The average mother will have spent a staggering 51 hours preparing for Christmas by the time the big day arrives, a study has shown.
The research revealed the equivalent of more than two days will be spent choosing, purchasing and wrapping presents, making nativity costumes for the kids and taking care of the food shopping.
That, in addition to time spent putting up decorations around the house (and on the tree) as well as cleaning up in preparation for visitors.
The study also found that Christmas dinner in itself takes up to 15 hours worth of planning, preparation and cooking.
The research, which was commissioned by UK company Red Tractor Beef and Lamb, also found that 45 percent of mothers sometimes wish they could get away with a simpler meal than a traditional Christmas dinner.
A fuss-free joint of beef or steak and chips were the top alternatives, while many would settle for a takeaway.
"The results show that getting Christmas right is really important for mums," Jane Ritchie-Smith, from Red Tractor Beef and Lamb said.
"They put so much effort into making sure the day, and the whole festive period is perfect, making sure that everyone is fed, entertained and happy."
The research also found that the average mum will spend just under three hours writing and delivering Christmas cards this year. She’ll then put four-and-a-half hours into cleaning the house ahead of guests arriving and nearly three more decorating the home.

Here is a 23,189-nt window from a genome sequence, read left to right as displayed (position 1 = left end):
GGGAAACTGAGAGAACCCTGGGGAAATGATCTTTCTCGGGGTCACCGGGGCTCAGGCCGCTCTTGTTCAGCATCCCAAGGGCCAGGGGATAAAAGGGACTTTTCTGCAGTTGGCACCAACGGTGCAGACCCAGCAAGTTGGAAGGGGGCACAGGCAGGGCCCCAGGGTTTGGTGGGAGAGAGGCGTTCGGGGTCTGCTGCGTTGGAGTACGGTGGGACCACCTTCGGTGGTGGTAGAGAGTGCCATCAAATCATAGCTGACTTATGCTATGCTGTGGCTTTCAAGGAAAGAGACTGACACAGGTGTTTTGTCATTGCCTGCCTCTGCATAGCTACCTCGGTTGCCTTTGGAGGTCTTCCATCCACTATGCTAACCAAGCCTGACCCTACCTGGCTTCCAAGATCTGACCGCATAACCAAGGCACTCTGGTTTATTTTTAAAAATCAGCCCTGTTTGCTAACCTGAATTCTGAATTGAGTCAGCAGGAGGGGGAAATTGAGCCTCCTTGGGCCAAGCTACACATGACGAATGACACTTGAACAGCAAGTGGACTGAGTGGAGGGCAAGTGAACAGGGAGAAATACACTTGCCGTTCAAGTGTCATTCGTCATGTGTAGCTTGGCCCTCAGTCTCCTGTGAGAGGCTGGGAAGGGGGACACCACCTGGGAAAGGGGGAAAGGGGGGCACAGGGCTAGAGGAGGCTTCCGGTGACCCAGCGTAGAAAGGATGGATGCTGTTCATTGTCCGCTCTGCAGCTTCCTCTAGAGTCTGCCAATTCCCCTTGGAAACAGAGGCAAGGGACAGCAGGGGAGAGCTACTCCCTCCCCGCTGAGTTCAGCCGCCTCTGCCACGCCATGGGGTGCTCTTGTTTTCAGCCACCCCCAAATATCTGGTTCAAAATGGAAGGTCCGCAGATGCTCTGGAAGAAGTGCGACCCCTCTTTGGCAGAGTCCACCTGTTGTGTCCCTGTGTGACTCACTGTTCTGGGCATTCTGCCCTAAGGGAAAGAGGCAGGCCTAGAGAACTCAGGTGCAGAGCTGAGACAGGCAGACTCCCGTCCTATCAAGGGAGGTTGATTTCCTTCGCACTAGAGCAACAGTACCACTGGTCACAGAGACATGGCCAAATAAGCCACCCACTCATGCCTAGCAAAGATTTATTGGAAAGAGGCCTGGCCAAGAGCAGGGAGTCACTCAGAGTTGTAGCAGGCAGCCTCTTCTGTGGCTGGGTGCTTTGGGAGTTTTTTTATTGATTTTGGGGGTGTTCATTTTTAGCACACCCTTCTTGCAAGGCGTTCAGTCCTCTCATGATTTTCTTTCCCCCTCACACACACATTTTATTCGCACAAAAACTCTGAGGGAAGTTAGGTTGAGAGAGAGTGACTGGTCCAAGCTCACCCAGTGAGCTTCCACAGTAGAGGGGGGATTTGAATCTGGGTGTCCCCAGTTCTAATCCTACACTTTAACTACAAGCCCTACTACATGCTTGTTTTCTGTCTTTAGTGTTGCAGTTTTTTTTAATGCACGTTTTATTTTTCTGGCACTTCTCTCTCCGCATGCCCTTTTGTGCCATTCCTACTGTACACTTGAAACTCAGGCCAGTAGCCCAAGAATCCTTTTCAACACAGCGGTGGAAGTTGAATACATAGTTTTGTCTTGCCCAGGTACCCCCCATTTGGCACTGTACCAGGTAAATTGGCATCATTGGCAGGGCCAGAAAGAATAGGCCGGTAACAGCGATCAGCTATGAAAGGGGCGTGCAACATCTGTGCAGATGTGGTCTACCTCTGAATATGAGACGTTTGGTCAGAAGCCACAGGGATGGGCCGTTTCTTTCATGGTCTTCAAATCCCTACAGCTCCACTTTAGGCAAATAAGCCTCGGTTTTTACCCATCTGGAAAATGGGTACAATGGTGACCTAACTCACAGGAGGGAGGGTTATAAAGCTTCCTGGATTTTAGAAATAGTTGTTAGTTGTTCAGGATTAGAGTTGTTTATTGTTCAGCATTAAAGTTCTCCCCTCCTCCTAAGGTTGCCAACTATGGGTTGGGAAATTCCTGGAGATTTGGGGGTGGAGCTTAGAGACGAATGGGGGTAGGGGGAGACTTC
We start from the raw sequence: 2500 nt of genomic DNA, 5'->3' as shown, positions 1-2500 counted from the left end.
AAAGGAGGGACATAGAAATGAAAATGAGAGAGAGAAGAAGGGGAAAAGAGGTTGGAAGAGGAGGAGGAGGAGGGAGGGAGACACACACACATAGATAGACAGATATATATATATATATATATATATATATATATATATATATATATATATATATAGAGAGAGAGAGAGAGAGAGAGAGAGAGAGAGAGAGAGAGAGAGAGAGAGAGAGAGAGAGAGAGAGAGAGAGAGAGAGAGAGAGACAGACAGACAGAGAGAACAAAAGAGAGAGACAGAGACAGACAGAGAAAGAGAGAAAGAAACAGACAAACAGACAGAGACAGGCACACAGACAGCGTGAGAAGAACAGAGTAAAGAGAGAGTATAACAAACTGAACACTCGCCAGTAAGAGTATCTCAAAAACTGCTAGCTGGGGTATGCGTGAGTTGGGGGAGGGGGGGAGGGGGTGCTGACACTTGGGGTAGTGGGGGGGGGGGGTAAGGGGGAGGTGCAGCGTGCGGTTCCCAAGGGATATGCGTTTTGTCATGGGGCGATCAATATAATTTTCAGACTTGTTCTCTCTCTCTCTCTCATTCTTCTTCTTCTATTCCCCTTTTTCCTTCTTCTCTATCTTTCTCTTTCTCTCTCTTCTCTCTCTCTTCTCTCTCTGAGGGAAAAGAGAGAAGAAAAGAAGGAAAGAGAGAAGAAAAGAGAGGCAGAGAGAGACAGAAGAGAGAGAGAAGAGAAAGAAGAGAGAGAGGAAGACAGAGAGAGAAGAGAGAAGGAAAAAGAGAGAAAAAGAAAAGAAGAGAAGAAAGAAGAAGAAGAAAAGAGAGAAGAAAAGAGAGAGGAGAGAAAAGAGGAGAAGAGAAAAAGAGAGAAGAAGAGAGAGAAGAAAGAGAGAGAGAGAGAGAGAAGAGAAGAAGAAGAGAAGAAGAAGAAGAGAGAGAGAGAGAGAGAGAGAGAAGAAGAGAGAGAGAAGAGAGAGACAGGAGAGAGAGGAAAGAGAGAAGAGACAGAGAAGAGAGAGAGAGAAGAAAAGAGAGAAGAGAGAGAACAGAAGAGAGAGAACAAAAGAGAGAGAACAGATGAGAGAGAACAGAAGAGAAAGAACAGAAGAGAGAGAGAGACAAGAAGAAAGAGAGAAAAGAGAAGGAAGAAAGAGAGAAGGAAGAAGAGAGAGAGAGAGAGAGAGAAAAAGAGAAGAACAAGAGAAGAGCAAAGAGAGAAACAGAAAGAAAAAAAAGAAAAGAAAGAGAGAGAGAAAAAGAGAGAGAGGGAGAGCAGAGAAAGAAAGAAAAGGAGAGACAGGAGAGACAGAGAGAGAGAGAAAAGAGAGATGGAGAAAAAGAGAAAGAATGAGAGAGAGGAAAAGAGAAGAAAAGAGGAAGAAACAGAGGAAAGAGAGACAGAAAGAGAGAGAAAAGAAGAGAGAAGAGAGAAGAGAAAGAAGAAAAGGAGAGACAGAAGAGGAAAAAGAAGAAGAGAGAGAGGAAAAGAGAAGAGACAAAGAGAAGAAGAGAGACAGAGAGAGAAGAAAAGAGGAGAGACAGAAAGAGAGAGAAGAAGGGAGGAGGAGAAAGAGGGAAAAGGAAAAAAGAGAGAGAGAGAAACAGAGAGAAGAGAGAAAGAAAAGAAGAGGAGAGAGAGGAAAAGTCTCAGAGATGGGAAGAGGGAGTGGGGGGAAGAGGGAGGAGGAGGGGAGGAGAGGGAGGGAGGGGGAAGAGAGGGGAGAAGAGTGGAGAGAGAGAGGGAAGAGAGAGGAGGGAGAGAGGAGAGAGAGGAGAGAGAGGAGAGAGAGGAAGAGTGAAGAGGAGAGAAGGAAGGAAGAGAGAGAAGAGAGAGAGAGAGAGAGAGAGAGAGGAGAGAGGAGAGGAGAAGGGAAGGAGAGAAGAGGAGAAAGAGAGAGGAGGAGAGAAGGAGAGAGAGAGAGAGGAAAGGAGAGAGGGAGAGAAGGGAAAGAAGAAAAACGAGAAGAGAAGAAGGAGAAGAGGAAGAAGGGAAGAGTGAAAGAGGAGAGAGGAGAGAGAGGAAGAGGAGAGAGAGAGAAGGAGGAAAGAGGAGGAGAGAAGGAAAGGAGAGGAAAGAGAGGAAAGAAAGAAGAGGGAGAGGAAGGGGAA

A whopping 13 hours goes into the researching, browsing and buying of gifts, followed by at least three-and-a-half hours wrapping them.
The best part of four hours is dedicated to the food shop, with researching recipes and finding ingredients taking a further two in preparation for the Christmas meal.
Nearly three-and-a-half hours is spent preparing and cooking the Christmas Day meat, while on average mothers feel it takes 49 minutes to prepare the table, lay cutlery and get the look just right.
On top of that, an hour is spent peeling, chopping and cooking the vegetables, while gravy and sauces clearly play a big role and earn fifty minutes of dedication on average.
Even when the food is cooking in the oven there's no time for a break. Tending to guests, rustling up drinks and sorting out nibbles takes a further two hours of mum’s valuable time.
Once everyone has had their fill at the table, there’s still the matter of three and a half hours’ worth of washing up to be done over the holidays.
Only 25 percent of women said they weren't under pressure to make things perfect for Christmas, but four in 10 mums feel they get don't get enough help from their partner around the Christmas holidays.
In fact, more than a quarter goes as far as to say the workload that goes into making Christmas happen is usually entirely on their shoulders.
"Mums tend to get left with the majority of the Christmas jobs, but the little tasks can soon add up into hours and days of lengthy preparation and planning," Ritchie-Smith added.